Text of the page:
After waiting another seven days, Noah released the dove again. This time the dove returned to him in the evening with a fresh olive leaf in its beak (Genesis 8:10-11).
Are we there yet?” This timeless question could either trigger a benevolent smile or produce a scowl on the face of a harassed and patience-worn parent. Like a small child, we want what we want, and we want it now. I can only imagine how Noah felt each time he peered hopefully out of the ark, only to see the dove he’d sent to find dry land returning to the vessel. Yet another seven days . . .
More than a year had gone by since the springs of the great deep had burst forth and the floodgates of heaven were unleashed on earth (Genesis 7:11). A world that had never before experienced rain was now completely submerged. The deluge itself lasted only 40 days. Drying out, however, was another matter. God had been very vocal when commissioning the ark. He provided specific construction instructions and guidelines for who and what should enter. But now He was silent. Noah and his family waited and then waited some more. Had God forgotten them?
While they waited and wondered, God remembered and sent a wind to recede the waters (Genesis 8:1). Though Noah and his family didn’t know it, God was working on their behalf to restore order. Noah’s faith must have been bolstered when the ark finally came to rest on a mountain. He must have been thrilled when the dove finally didn’t return. But he waited until God spoke and told him to leave the ark (Genesis 8:16). His patience and trust were rewarded with a renewed world—one memorialized by rainbows (Genesis 9:13).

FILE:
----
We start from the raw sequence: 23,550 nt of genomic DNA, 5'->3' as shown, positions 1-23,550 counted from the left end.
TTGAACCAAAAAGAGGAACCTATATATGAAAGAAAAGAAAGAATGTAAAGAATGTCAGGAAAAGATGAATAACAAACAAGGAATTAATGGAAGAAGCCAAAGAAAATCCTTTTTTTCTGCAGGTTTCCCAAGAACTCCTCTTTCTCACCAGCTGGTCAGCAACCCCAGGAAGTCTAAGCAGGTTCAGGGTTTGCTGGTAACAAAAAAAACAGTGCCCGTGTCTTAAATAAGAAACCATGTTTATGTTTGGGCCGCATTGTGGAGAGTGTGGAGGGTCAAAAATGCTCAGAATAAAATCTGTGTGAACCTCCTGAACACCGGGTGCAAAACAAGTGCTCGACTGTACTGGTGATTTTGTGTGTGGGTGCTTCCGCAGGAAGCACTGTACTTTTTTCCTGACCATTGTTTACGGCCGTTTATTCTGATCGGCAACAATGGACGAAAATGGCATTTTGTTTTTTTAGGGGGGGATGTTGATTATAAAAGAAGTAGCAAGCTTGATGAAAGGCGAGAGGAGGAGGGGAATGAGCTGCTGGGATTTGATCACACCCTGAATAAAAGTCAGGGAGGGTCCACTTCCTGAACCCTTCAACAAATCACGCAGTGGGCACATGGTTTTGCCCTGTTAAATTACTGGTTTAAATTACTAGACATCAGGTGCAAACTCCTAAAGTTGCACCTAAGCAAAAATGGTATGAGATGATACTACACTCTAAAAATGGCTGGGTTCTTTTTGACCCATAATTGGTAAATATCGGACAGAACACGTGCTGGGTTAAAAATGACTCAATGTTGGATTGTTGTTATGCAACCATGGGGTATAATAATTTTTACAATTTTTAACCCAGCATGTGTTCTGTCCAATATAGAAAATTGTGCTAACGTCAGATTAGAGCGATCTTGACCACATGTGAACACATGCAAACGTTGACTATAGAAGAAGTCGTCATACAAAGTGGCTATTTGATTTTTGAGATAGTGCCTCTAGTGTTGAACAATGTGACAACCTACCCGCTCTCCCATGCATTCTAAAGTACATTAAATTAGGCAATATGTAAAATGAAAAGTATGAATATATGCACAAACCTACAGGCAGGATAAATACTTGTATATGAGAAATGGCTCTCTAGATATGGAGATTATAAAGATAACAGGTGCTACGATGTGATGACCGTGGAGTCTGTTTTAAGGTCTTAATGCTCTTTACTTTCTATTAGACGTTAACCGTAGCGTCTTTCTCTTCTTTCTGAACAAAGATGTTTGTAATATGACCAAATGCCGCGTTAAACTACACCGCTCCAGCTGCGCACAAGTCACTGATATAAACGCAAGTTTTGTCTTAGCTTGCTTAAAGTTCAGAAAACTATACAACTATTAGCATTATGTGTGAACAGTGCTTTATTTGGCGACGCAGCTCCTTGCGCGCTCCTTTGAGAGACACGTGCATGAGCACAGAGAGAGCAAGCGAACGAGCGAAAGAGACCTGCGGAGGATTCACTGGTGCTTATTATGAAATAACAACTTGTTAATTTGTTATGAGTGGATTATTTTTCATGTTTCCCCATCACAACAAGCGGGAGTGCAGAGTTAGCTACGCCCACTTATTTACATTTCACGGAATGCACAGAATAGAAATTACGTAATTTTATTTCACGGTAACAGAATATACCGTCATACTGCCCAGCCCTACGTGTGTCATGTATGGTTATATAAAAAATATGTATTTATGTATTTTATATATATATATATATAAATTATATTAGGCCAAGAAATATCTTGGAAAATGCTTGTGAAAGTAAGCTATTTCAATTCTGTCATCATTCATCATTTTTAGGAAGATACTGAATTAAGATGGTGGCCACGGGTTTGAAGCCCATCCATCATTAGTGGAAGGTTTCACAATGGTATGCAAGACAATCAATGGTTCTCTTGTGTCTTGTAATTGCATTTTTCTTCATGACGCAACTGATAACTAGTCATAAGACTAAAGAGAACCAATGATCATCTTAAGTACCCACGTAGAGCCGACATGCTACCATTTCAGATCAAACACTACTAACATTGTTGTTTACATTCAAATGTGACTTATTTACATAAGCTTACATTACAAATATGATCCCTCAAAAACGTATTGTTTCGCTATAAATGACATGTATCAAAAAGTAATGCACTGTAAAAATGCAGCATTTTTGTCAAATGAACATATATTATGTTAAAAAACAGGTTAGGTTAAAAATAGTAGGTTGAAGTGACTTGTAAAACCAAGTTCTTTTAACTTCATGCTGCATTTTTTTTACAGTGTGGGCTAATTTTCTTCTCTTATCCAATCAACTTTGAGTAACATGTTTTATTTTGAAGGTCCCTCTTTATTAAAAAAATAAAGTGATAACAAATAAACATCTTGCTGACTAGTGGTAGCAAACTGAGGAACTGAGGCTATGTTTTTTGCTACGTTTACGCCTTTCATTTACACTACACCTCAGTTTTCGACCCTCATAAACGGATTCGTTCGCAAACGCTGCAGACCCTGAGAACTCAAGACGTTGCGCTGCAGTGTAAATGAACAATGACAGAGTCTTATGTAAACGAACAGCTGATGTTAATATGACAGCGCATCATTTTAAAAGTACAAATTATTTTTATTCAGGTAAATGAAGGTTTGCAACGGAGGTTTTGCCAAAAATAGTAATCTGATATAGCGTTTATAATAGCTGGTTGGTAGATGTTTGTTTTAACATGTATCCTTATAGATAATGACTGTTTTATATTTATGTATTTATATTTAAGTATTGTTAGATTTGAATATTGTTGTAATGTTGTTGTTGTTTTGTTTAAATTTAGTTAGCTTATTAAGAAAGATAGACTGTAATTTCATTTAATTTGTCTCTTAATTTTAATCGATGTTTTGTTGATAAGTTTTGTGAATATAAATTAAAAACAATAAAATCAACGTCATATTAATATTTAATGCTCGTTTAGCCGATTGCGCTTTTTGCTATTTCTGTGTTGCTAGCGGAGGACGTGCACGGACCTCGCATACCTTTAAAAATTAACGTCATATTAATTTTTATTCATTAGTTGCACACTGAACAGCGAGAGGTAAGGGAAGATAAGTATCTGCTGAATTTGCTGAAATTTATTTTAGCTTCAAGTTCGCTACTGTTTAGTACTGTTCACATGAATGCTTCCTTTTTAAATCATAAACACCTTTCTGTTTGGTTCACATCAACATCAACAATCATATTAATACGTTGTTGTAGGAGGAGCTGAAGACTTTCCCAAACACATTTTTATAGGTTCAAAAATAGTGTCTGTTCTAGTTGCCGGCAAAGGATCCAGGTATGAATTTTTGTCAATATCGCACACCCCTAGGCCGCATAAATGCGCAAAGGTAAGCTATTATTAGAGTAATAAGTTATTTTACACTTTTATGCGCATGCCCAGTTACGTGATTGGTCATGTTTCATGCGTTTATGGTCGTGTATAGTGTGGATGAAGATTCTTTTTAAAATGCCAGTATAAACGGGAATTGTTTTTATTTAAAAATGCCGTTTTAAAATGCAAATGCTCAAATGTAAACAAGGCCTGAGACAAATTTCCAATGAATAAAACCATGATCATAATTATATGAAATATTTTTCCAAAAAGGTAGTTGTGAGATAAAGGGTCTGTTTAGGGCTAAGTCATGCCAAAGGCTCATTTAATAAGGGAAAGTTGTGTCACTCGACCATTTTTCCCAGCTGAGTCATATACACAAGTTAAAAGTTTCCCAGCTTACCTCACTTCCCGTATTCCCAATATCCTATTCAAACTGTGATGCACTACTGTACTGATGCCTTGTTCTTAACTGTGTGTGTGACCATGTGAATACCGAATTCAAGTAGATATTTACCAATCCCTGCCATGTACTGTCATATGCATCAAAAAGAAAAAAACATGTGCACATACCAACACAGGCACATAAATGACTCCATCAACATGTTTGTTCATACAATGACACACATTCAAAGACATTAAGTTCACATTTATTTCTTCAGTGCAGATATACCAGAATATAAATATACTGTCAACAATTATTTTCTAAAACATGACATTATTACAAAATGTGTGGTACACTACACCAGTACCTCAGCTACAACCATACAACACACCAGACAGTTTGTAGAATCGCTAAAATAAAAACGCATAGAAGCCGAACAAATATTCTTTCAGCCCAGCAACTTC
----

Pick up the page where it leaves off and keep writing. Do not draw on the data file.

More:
Today’s culture of instant gratification puts us in conflict with God’s timing. If Noah had taken matters into his own hands, he may have found himself sinking in deep waters. When God seems silent, it’s time for us to wait and trust him to sort things out in a way we never could. He’s always worth the wait!
This passage first appeared on http://www.ourdailyjourney.org/